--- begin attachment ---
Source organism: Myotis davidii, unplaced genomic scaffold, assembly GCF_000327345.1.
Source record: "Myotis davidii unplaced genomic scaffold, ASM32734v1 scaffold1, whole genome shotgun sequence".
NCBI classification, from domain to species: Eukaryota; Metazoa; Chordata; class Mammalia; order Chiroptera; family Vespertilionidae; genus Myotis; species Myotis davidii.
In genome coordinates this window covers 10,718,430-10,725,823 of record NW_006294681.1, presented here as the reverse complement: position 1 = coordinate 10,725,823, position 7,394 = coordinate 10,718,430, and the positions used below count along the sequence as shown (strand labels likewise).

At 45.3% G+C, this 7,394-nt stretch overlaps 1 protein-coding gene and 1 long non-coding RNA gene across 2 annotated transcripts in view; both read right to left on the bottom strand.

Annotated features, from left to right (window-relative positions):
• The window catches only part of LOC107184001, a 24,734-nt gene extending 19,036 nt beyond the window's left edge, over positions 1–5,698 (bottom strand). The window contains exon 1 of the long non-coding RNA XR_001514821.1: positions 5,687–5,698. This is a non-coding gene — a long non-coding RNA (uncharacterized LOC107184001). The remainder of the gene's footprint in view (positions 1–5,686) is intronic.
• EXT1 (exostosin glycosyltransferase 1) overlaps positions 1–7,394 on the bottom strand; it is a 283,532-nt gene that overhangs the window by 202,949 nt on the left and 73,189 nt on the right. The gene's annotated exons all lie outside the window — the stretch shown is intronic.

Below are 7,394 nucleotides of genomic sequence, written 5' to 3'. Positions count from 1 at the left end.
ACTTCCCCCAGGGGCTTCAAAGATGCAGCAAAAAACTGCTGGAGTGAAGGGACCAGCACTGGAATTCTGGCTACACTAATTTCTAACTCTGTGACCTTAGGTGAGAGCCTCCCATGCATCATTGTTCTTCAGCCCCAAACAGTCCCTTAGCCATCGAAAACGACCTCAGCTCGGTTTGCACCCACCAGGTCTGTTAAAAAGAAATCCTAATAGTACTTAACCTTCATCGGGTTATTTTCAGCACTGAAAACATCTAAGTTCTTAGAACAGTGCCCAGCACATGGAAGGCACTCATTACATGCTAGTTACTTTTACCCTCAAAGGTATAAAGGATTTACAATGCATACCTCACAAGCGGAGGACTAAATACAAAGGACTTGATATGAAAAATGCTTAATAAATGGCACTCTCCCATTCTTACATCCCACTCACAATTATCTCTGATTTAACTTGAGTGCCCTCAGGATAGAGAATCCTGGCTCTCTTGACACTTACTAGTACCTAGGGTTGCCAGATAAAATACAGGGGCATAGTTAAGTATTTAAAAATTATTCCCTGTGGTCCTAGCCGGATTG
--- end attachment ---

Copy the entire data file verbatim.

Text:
Source organism: Myotis davidii, unplaced genomic scaffold, assembly GCF_000327345.1.
Source record: "Myotis davidii unplaced genomic scaffold, ASM32734v1 scaffold1, whole genome shotgun sequence".
NCBI classification, from domain to species: Eukaryota; Metazoa; Chordata; class Mammalia; order Chiroptera; family Vespertilionidae; genus Myotis; species Myotis davidii.
In genome coordinates this window covers 10,718,430-10,725,823 of record NW_006294681.1, presented here as the reverse complement: position 1 = coordinate 10,725,823, position 7,394 = coordinate 10,718,430, and the positions used below count along the sequence as shown (strand labels likewise).

At 45.3% G+C, this 7,394-nt stretch overlaps 1 protein-coding gene and 1 long non-coding RNA gene across 2 annotated transcripts in view; both read right to left on the bottom strand.

Annotated features, from left to right (window-relative positions):
• The window catches only part of LOC107184001, a 24,734-nt gene extending 19,036 nt beyond the window's left edge, over positions 1–5,698 (bottom strand). The window contains exon 1 of the long non-coding RNA XR_001514821.1: positions 5,687–5,698. This is a non-coding gene — a long non-coding RNA (uncharacterized LOC107184001). The remainder of the gene's footprint in view (positions 1–5,686) is intronic.
• EXT1 (exostosin glycosyltransferase 1) overlaps positions 1–7,394 on the bottom strand; it is a 283,532-nt gene that overhangs the window by 202,949 nt on the left and 73,189 nt on the right. The gene's annotated exons all lie outside the window — the stretch shown is intronic.

Below are 7,394 nucleotides of genomic sequence, written 5' to 3'. Positions count from 1 at the left end.
ACTTCCCCCAGGGGCTTCAAAGATGCAGCAAAAAACTGCTGGAGTGAAGGGACCAGCACTGGAATTCTGGCTACACTAATTTCTAACTCTGTGACCTTAGGTGAGAGCCTCCCATGCATCATTGTTCTTCAGCCCCAAACAGTCCCTTAGCCATCGAAAACGACCTCAGCTCGGTTTGCACCCACCAGGTCTGTTAAAAAGAAATCCTAATAGTACTTAACCTTCATCGGGTTATTTTCAGCACTGAAAACATCTAAGTTCTTAGAACAGTGCCCAGCACATGGAAGGCACTCATTACATGCTAGTTACTTTTACCCTCAAAGGTATAAAGGATTTACAATGCATACCTCACAAGCGGAGGACTAAATACAAAGGACTTGATATGAAAAATGCTTAATAAATGGCACTCTCCCATTCTTACATCCCACTCACAATTATCTCTGATTTAACTTGAGTGCCCTCAGGATAGAGAATCCTGGCTCTCTTGACACTTACTAGTACCTAGGGTTGCCAGATAAAATACAGGGGCATAGTTAAGTATTTAAAAATTATTCCCTGTGGTCCTAGCCGGATTG